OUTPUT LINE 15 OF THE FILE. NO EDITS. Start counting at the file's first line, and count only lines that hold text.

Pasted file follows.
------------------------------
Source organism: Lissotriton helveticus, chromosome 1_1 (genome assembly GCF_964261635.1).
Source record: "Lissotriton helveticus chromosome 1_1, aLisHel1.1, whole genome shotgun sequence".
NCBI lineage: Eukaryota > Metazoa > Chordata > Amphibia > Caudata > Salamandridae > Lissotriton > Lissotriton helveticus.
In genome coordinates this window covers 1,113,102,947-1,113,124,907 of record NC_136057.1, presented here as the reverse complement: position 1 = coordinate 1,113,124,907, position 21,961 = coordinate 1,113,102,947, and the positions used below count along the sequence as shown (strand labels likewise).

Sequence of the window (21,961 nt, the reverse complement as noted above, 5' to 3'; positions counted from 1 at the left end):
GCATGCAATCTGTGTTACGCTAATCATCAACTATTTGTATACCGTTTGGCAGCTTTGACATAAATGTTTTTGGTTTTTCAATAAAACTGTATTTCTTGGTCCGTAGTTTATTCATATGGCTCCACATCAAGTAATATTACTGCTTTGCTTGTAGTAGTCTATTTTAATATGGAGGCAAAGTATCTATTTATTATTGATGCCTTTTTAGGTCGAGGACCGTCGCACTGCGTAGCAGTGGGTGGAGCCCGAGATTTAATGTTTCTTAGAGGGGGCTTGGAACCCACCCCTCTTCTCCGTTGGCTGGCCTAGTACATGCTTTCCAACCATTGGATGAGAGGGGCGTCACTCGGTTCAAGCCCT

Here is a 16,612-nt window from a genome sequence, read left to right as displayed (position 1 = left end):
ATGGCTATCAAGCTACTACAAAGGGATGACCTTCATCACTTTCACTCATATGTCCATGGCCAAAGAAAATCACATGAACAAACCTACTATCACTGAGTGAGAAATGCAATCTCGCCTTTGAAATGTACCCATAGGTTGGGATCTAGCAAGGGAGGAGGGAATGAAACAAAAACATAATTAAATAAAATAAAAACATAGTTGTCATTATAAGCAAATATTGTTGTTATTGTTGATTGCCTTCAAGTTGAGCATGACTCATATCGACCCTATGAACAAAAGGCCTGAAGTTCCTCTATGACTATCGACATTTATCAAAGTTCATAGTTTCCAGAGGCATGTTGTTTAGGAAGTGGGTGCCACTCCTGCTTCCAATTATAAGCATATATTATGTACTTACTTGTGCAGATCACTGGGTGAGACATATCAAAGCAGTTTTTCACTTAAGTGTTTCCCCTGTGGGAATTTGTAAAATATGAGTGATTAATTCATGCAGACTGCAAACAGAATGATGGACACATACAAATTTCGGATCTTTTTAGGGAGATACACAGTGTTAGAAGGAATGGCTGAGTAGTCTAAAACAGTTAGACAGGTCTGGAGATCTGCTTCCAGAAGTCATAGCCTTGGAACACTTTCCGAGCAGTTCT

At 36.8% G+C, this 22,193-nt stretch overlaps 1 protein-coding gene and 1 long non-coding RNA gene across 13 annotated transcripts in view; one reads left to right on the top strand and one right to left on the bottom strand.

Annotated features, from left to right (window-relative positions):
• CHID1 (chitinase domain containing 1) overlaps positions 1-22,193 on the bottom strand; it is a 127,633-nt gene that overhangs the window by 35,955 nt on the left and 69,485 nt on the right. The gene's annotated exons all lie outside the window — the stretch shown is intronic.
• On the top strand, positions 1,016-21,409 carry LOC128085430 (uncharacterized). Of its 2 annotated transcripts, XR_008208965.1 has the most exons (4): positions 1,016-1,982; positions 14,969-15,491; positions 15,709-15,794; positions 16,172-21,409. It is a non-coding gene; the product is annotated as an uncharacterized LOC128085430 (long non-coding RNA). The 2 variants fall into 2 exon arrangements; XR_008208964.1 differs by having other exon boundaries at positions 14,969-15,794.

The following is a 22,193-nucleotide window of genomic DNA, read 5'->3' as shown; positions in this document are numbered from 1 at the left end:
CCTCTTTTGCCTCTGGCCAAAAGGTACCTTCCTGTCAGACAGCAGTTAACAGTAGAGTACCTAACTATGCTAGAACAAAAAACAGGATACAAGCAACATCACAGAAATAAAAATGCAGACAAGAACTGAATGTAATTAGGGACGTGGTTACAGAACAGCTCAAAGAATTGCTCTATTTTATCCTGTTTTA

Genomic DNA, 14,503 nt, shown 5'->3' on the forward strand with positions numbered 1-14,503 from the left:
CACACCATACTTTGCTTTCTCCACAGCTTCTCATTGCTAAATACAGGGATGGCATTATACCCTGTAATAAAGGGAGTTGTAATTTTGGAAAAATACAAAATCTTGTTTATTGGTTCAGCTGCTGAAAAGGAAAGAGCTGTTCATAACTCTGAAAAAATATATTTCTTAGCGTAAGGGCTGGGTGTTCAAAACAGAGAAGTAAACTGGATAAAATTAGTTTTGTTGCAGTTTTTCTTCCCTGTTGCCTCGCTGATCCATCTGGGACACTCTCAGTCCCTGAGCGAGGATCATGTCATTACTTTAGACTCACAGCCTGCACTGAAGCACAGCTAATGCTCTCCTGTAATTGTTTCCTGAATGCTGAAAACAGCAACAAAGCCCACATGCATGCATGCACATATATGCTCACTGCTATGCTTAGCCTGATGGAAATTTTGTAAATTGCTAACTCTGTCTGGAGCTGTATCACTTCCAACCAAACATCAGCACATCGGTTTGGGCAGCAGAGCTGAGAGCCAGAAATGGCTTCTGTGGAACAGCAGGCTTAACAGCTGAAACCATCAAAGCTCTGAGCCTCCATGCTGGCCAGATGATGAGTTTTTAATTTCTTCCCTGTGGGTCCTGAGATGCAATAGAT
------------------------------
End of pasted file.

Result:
Genomic DNA, 14,503 nt, shown 5'->3' on the forward strand with positions numbered 1-14,503 from the left: